What happened to the ‘lost’ tribes of Israel? Where did they go after they vanished some 2,700 years ago?
The modern identity of the “lost tribes” of Israel has intrigued people for centuries, if not millennia. Explorers of antiquity have attempted to identify them with uncontacted native islanders. Theories abound. Some claim that they simply no longer exist, swallowed up by time, war, captivity.
Can we know what happened to them?
While the identity of nearly 15 million Jews—those of the two-tribed kingdom of Judah—remains known, what about the 10 tribes of the northern kingdom of Israel, conquered and deported by the Assyrian Empire around 720 b.c.e.? Genesis 49 contains detailed prophecies for all 12 tribes, forecasting in detail what their national characteristics would be like “in the last days” (verse 1). If we are to believe the biblical account, they must be on the world scene today—even readily identifiable—somewhere. Numerous other scriptures prophesy what would befall these tribes—blessings and curses—in the end time.
What if the modern descendants of that ancient, “lost” kingdom of Israel—a nation the Bible describes as larger and far more populous than the kingdom of Judah—are much more prevalent on the world scene than we realize? What if we simply “can’t see the forest for the trees”? What if the Bible even prophesied this blindness regarding Israel’s future identity?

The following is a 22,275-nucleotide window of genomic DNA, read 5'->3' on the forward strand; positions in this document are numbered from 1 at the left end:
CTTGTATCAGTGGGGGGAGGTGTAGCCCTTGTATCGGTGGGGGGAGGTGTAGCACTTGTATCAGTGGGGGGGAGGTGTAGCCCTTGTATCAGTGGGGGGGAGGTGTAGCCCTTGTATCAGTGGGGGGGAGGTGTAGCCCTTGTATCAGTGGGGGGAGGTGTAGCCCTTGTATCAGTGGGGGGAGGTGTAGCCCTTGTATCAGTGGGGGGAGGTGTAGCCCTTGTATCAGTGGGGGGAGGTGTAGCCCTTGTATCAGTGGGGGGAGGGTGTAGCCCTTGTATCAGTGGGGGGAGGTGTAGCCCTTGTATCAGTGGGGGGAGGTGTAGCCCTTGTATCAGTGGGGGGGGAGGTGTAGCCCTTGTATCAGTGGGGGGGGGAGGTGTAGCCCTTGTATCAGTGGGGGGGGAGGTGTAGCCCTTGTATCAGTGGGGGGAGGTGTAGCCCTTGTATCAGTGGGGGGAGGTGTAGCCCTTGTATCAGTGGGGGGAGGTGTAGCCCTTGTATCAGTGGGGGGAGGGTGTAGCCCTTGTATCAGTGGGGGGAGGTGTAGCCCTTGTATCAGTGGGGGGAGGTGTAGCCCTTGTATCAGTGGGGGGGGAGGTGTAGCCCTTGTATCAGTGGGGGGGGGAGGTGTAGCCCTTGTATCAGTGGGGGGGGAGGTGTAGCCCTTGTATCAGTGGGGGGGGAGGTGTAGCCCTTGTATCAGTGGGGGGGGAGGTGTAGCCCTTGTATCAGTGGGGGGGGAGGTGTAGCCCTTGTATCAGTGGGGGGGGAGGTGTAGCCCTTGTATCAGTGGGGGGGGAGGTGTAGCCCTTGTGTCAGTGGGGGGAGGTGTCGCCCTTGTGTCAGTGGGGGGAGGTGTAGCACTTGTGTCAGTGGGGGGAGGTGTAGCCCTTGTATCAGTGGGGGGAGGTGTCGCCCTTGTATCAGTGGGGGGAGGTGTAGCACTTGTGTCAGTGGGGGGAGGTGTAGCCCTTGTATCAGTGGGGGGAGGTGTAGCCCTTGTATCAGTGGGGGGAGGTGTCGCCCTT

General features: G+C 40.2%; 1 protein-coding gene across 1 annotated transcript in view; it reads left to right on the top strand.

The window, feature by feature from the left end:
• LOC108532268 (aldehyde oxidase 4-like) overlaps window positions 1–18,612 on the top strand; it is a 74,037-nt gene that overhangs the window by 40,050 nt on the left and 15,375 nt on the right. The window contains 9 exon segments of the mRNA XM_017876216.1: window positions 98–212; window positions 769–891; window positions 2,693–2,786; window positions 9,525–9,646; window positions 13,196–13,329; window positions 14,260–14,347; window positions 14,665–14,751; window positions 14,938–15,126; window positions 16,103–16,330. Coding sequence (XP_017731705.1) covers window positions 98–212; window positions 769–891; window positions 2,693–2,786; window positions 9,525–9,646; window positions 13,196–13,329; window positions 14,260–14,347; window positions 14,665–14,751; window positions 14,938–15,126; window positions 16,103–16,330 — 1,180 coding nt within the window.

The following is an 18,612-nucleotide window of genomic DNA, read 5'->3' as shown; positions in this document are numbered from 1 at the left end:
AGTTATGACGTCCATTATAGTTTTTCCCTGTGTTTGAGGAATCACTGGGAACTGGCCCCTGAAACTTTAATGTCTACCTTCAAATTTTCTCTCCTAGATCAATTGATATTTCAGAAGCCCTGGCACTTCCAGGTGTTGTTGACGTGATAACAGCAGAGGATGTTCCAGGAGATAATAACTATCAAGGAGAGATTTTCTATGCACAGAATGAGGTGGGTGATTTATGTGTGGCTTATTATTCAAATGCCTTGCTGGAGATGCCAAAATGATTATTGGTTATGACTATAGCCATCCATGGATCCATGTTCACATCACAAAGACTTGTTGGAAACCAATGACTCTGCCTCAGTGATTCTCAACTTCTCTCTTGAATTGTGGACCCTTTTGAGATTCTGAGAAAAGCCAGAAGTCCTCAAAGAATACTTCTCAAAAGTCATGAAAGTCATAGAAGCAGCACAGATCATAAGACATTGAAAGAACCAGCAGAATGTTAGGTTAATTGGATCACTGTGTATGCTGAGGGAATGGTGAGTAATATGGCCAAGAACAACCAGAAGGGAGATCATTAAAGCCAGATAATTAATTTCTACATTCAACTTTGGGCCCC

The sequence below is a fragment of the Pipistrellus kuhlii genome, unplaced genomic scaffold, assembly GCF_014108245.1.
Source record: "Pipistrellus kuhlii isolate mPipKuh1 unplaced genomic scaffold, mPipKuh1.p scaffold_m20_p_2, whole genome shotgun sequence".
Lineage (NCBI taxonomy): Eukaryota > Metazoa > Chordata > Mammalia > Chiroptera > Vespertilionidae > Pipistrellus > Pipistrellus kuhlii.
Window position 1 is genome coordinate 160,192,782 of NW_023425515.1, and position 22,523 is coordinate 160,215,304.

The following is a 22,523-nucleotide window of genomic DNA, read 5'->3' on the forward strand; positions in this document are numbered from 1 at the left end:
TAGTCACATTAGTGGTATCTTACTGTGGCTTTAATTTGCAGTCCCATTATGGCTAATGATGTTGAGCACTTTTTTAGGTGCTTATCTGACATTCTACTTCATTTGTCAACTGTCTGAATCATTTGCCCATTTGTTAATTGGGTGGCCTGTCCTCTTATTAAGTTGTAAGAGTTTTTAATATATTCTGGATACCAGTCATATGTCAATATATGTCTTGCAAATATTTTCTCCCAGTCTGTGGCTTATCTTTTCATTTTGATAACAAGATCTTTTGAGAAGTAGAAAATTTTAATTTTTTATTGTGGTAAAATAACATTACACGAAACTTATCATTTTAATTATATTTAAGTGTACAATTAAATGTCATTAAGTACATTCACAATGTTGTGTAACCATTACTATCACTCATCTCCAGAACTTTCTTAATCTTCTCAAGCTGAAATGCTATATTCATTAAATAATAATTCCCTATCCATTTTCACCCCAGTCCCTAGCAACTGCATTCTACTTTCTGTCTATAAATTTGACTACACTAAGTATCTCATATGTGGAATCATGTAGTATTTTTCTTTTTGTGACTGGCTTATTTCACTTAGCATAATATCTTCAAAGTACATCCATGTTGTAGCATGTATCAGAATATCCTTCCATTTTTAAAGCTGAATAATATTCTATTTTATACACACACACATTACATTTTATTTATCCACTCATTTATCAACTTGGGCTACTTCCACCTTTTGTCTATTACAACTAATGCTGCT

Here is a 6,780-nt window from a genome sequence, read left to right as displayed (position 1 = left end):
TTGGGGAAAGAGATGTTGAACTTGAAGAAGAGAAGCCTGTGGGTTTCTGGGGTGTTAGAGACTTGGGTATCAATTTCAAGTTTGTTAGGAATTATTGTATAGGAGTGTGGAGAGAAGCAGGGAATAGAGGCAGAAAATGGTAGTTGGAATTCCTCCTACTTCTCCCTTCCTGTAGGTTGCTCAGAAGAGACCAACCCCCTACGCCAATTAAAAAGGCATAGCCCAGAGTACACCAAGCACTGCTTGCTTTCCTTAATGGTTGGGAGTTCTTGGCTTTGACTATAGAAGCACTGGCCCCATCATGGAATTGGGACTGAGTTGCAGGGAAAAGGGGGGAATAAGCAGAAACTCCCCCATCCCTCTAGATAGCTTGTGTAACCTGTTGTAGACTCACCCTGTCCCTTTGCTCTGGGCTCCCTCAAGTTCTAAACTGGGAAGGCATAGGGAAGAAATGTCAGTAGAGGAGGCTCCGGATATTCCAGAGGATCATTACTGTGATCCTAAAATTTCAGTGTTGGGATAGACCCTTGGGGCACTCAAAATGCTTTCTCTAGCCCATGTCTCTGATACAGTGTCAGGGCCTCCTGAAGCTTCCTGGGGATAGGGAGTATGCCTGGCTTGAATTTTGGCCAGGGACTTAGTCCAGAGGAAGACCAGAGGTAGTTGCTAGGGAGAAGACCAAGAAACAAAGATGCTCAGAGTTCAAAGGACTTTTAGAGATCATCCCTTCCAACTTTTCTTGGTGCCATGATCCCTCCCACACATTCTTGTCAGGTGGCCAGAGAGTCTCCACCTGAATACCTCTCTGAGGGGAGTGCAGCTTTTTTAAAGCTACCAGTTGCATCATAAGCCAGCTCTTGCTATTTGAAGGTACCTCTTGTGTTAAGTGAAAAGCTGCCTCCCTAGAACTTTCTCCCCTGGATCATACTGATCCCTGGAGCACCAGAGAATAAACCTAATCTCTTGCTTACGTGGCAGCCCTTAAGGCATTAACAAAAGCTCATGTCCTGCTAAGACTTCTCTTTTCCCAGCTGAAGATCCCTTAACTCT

The late theologian and philanthropist Herbert W. Armstrong asked these very questions. He noted various scriptures prophesying the direction in which the ‘lost’ Israelites would travel, what their future descendants would look like, the nature of their prophesied territories—even prophetic time frames for when certain events would happen to them.
In his famous work The United States and Britain in Prophecy, Mr. Armstrong compiled his research, establishing that the United States and Britain represent the specific end-time brother tribes of Manasseh and Ephraim: one tribe prophesied to become a great nation dominating the world scene (the U.S.); the other prophesied to become a company, or commonwealth, of nations around the world (Great Britain and its Commonwealth). While his book focused primarily on these two “birthright” tribes, Mr. Armstrong identified other nations of Western Europe, Scandinavia and the British Isles as likewise descending from the “lost” tribes of Israel.
On our Watch Jerusalem podcast over the past year, host Christopher Eames has examined the identity of each tribe individually (see the list of programs below). In this final installment in the series, he summarizes the collective evidence for what happened to the ‘lost’ tribes as a whole—and why knowing the answer is so important.
Booklet: The Proof of the Bible